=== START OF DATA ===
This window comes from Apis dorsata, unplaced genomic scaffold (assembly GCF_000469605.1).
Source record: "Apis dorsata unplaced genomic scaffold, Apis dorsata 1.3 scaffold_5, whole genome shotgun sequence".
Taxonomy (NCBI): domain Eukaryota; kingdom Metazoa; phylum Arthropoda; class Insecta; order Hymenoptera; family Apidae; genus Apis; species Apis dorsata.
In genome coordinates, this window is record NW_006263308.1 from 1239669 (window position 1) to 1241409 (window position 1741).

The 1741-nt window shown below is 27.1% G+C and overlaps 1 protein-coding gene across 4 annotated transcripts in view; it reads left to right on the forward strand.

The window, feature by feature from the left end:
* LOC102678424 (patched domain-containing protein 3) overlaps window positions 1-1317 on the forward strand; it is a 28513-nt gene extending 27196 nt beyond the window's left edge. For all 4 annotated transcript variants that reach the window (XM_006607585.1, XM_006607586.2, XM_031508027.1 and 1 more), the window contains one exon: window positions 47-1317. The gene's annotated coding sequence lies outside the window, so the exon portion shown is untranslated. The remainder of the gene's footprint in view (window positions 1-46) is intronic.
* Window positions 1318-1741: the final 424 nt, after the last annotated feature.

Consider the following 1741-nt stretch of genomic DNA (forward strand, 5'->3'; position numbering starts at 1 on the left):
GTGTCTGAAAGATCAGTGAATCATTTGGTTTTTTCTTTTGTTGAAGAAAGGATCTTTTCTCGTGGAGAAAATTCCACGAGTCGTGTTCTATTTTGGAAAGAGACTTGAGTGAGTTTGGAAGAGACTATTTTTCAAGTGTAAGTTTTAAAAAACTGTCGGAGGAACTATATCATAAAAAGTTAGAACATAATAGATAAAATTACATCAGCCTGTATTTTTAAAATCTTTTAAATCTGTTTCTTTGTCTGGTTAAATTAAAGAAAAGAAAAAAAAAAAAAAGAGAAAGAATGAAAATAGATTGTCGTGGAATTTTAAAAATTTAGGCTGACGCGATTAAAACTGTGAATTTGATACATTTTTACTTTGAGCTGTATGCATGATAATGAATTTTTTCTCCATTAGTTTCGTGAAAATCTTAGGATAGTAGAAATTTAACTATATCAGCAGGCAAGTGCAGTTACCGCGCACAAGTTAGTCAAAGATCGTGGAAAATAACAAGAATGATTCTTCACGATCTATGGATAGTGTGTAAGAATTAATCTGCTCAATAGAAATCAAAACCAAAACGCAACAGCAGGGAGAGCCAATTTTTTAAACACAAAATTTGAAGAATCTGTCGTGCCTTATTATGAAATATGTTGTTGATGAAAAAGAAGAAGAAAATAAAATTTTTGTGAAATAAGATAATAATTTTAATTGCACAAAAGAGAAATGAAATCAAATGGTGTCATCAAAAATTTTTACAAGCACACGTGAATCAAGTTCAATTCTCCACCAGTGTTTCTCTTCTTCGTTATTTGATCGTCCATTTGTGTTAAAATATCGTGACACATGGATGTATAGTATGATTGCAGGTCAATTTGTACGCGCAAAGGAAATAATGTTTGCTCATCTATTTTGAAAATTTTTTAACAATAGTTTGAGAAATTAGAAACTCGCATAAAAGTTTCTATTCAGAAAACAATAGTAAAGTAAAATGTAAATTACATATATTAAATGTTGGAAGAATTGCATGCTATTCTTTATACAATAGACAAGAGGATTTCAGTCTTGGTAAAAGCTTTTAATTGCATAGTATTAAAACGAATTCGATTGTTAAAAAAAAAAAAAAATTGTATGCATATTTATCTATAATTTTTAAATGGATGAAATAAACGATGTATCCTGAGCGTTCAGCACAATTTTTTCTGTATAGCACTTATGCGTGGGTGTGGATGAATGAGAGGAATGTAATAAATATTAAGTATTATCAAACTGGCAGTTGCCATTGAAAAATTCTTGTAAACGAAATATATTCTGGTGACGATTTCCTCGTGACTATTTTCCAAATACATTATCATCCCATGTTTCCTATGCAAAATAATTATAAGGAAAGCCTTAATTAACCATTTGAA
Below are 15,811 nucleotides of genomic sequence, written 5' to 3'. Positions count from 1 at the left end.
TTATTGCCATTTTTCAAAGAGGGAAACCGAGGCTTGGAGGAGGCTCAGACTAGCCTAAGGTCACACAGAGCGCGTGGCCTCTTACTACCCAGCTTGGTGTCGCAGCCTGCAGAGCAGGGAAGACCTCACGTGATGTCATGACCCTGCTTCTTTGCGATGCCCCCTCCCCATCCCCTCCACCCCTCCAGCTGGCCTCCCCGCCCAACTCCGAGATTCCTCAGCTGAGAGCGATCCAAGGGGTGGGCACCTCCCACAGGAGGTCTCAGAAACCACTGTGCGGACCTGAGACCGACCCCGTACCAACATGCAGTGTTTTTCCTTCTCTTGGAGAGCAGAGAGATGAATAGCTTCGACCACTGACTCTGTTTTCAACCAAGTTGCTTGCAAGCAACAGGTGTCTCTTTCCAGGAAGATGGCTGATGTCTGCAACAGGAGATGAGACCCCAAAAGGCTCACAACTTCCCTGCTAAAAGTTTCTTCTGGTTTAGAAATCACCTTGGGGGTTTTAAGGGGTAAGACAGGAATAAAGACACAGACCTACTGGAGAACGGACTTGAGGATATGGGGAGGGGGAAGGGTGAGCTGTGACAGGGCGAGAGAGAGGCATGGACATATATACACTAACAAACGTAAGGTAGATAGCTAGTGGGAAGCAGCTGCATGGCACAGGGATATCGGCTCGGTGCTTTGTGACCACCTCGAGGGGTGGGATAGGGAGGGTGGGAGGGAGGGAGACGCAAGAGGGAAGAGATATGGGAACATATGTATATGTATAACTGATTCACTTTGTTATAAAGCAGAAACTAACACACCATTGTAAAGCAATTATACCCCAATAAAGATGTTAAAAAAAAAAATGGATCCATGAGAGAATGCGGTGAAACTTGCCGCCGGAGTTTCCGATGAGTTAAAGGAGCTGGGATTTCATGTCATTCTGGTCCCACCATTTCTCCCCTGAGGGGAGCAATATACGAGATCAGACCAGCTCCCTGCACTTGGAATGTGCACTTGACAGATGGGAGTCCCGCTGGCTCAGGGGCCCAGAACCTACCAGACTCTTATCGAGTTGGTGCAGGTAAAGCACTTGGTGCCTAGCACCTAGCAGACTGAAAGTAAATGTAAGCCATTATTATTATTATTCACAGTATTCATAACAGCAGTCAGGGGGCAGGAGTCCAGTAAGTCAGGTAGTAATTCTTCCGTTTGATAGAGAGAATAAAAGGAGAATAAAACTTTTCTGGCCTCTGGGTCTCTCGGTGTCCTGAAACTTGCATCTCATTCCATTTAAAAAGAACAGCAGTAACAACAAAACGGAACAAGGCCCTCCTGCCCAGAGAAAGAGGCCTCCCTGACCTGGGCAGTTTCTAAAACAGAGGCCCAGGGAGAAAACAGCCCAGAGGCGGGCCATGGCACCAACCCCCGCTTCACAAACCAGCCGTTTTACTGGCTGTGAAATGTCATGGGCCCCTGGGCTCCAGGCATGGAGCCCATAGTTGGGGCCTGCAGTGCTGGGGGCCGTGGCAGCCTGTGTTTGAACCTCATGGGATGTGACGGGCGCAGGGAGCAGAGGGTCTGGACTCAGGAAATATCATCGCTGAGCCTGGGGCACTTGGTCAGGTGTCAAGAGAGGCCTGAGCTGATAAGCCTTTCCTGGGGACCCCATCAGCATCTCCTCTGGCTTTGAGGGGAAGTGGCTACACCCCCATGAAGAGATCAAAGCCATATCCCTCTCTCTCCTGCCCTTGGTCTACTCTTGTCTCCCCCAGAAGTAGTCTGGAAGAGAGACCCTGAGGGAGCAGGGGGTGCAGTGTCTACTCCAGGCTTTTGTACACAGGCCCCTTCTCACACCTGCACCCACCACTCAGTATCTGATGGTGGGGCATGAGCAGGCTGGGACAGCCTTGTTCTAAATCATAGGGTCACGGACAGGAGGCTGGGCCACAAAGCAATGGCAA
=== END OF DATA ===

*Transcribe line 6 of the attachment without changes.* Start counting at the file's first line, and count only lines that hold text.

The window, feature by feature from the left end: